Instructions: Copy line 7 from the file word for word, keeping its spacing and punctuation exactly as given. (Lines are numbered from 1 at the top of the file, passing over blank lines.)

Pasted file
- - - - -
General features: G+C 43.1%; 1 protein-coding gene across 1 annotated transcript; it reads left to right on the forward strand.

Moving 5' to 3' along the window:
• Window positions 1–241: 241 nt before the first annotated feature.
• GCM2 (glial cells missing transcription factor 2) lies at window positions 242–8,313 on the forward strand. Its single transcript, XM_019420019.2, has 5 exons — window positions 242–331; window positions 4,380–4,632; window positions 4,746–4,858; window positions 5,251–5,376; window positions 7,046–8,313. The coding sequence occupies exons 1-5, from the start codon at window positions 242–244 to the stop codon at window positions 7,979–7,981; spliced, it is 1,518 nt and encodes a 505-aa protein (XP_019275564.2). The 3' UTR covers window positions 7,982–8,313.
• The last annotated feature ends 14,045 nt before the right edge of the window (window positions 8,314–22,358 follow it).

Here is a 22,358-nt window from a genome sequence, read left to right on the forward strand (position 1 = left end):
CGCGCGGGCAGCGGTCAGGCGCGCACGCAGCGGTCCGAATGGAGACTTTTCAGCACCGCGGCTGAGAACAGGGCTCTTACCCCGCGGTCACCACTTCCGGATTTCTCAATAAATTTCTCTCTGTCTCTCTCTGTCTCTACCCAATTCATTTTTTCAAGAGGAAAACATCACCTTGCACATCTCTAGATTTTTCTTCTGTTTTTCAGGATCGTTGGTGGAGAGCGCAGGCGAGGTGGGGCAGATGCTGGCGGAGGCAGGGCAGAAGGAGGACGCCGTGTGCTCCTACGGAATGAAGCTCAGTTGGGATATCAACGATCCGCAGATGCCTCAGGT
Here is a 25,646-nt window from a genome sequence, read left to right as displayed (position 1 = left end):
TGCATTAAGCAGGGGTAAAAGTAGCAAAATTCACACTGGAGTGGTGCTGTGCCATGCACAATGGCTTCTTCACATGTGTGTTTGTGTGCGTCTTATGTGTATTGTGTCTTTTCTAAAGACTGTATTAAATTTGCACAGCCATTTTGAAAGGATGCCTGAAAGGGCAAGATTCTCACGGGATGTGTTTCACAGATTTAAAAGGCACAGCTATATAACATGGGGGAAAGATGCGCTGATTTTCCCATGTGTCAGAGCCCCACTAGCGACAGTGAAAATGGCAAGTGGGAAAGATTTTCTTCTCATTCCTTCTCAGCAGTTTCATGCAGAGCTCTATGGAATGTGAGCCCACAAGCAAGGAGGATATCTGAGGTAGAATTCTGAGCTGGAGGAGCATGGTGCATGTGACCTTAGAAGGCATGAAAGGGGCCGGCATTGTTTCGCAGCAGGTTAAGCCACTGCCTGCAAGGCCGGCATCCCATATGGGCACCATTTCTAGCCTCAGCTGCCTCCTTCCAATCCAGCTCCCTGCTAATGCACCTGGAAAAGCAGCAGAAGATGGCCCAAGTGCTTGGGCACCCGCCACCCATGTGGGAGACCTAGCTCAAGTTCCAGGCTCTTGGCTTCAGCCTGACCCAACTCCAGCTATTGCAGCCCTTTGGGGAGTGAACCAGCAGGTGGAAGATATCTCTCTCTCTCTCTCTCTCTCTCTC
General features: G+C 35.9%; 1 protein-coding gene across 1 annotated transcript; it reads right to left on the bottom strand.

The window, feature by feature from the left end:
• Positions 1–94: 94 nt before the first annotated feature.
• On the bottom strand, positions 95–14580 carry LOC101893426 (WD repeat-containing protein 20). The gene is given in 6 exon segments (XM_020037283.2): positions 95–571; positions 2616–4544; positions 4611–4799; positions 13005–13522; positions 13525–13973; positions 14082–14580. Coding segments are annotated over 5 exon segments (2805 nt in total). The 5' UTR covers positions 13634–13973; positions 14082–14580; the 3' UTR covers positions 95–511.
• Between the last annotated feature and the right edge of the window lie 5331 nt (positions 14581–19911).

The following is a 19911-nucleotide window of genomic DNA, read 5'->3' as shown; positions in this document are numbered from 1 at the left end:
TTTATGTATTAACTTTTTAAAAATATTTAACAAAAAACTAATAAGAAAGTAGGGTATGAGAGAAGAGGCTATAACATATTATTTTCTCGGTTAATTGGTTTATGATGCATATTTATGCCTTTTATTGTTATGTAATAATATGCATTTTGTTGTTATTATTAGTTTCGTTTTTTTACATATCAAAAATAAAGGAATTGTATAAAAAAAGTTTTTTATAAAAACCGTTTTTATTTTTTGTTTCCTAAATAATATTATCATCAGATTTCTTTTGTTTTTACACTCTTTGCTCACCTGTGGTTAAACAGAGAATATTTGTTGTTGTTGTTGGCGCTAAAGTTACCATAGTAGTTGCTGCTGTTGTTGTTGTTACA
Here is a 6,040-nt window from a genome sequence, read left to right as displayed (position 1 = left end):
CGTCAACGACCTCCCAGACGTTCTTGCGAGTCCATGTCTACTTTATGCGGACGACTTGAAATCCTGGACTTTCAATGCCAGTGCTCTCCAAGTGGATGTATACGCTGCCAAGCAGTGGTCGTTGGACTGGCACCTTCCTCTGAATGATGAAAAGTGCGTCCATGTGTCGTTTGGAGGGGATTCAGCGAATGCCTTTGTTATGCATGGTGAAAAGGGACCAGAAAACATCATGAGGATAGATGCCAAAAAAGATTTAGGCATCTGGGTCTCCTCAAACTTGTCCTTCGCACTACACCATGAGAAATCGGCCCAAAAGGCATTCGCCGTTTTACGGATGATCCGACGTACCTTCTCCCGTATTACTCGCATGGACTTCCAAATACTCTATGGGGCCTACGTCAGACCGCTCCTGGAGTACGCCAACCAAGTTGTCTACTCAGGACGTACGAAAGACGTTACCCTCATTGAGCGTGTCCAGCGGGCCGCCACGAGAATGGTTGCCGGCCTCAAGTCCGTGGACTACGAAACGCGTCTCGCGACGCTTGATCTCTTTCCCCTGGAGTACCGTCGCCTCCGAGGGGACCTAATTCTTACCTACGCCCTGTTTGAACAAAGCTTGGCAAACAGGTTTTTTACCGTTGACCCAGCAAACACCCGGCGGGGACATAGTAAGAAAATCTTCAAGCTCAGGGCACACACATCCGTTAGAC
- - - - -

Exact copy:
CGCGCGGGCAGCGGTCAGGCGCGCACGCAGCGGTCCGAATGGAGACTTTTCAGCACCGCGGCTGAGAACAGGGCTCTTACCCCGCGGTCACCACTTCCGGATTTCTCAATAAATTTCTCTCTGTCTCTCTCTGTCTCTACCCAATTCATTTTTTCAAGAGGAAAACATCACCTTGCACATCTCTAGATTTTTCTTCTGTTTTTCAGGATCGTTGGTGGAGAGCGCAGGCGAGGTGGGGCAGATGCTGGCGGAGGCAGGGCAGAAGGAGGACGCCGTGTGCTCCTACGGAATGAAGCTCAGTTGGGATATCAACGATCCGCAGATGCCTCAGGT